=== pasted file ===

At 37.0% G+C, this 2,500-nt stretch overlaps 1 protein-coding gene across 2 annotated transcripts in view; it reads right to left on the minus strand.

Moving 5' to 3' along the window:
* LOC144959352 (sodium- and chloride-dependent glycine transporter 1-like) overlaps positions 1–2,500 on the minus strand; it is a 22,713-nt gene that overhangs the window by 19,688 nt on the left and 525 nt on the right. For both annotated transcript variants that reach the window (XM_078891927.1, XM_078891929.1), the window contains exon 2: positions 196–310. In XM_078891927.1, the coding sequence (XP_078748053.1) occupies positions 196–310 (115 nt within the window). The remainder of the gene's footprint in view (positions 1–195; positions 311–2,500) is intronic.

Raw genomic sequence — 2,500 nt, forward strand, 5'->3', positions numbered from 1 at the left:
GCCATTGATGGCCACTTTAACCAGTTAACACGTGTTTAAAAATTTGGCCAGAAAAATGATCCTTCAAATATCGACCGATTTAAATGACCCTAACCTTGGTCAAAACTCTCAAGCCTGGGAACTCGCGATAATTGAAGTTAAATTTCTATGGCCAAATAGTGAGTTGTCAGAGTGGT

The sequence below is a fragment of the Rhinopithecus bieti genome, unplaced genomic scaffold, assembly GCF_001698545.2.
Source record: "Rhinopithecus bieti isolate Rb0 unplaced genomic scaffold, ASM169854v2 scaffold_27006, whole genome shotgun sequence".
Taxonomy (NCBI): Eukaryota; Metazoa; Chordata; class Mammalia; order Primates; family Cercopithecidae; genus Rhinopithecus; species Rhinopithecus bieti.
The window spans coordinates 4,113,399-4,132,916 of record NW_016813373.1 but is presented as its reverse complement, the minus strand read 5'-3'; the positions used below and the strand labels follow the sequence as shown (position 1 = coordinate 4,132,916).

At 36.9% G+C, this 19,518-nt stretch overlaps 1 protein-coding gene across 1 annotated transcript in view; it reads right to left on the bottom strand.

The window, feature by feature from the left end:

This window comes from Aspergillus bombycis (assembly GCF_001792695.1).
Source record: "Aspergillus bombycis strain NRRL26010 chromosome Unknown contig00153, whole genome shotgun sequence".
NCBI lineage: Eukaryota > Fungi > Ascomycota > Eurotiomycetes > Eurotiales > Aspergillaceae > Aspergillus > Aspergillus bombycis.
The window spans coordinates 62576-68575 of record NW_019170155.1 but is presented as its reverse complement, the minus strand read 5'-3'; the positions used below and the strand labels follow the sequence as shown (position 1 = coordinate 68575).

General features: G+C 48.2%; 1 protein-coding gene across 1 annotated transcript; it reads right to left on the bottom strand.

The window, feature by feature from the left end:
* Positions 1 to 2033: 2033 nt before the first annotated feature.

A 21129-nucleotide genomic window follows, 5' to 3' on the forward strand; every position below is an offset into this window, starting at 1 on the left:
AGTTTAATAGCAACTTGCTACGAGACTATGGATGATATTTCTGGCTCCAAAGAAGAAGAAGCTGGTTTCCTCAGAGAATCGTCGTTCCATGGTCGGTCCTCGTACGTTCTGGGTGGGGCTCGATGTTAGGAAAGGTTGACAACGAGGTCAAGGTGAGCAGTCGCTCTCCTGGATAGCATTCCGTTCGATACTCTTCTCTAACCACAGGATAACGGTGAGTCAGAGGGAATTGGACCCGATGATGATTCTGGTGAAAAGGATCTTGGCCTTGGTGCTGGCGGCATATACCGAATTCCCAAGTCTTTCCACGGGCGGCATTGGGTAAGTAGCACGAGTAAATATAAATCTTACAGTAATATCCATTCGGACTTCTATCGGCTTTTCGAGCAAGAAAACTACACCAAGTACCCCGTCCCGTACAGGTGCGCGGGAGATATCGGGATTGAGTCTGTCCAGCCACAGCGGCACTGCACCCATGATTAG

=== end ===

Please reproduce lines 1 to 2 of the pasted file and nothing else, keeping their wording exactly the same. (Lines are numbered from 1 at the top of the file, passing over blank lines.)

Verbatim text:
At 37.0% G+C, this 2,500-nt stretch overlaps 1 protein-coding gene across 2 annotated transcripts in view; it reads right to left on the minus strand.

Moving 5' to 3' along the window: